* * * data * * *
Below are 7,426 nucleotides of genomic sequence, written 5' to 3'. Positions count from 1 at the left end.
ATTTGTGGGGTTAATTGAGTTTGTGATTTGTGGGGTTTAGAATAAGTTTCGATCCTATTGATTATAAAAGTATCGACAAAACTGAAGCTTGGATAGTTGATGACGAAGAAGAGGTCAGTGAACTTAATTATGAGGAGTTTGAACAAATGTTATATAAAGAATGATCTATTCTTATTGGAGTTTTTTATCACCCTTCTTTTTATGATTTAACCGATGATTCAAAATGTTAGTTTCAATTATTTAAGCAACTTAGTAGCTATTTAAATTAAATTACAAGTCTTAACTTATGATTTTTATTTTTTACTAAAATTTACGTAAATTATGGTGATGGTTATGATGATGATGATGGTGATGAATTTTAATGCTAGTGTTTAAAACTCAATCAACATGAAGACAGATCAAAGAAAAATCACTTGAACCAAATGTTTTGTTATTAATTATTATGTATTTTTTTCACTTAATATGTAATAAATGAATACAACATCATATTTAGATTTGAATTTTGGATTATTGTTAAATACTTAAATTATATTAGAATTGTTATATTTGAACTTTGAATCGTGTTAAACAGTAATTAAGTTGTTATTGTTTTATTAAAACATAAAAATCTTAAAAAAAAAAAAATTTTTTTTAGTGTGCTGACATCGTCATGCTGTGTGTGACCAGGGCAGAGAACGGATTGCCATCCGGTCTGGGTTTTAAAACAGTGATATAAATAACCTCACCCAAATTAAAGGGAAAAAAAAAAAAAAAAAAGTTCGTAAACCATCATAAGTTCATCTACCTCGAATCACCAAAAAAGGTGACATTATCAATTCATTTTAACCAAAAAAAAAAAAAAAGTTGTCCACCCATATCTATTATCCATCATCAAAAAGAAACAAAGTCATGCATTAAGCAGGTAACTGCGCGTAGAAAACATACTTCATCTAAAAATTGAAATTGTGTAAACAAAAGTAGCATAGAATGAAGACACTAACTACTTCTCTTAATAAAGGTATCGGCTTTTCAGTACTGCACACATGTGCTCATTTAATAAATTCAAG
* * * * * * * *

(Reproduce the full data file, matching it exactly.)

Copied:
Below are 7,426 nucleotides of genomic sequence, written 5' to 3'. Positions count from 1 at the left end.
ATTTGTGGGGTTAATTGAGTTTGTGATTTGTGGGGTTTAGAATAAGTTTCGATCCTATTGATTATAAAAGTATCGACAAAACTGAAGCTTGGATAGTTGATGACGAAGAAGAGGTCAGTGAACTTAATTATGAGGAGTTTGAACAAATGTTATATAAAGAATGATCTATTCTTATTGGAGTTTTTTATCACCCTTCTTTTTATGATTTAACCGATGATTCAAAATGTTAGTTTCAATTATTTAAGCAACTTAGTAGCTATTTAAATTAAATTACAAGTCTTAACTTATGATTTTTATTTTTTACTAAAATTTACGTAAATTATGGTGATGGTTATGATGATGATGATGGTGATGAATTTTAATGCTAGTGTTTAAAACTCAATCAACATGAAGACAGATCAAAGAAAAATCACTTGAACCAAATGTTTTGTTATTAATTATTATGTATTTTTTTCACTTAATATGTAATAAATGAATACAACATCATATTTAGATTTGAATTTTGGATTATTGTTAAATACTTAAATTATATTAGAATTGTTATATTTGAACTTTGAATCGTGTTAAACAGTAATTAAGTTGTTATTGTTTTATTAAAACATAAAAATCTTAAAAAAAAAAAAATTTTTTTTAGTGTGCTGACATCGTCATGCTGTGTGTGACCAGGGCAGAGAACGGATTGCCATCCGGTCTGGGTTTTAAAACAGTGATATAAATAACCTCACCCAAATTAAAGGGAAAAAAAAAAAAAAAAAAGTTCGTAAACCATCATAAGTTCATCTACCTCGAATCACCAAAAAAGGTGACATTATCAATTCATTTTAACCAAAAAAAAAAAAAAAGTTGTCCACCCATATCTATTATCCATCATCAAAAAGAAACAAAGTCATGCATTAAGCAGGTAACTGCGCGTAGAAAACATACTTCATCTAAAAATTGAAATTGTGTAAACAAAAGTAGCATAGAATGAAGACACTAACTACTTCTCTTAATAAAGGTATCGGCTTTTCAGTACTGCACACATGTGCTCATTTAATAAATTCAAG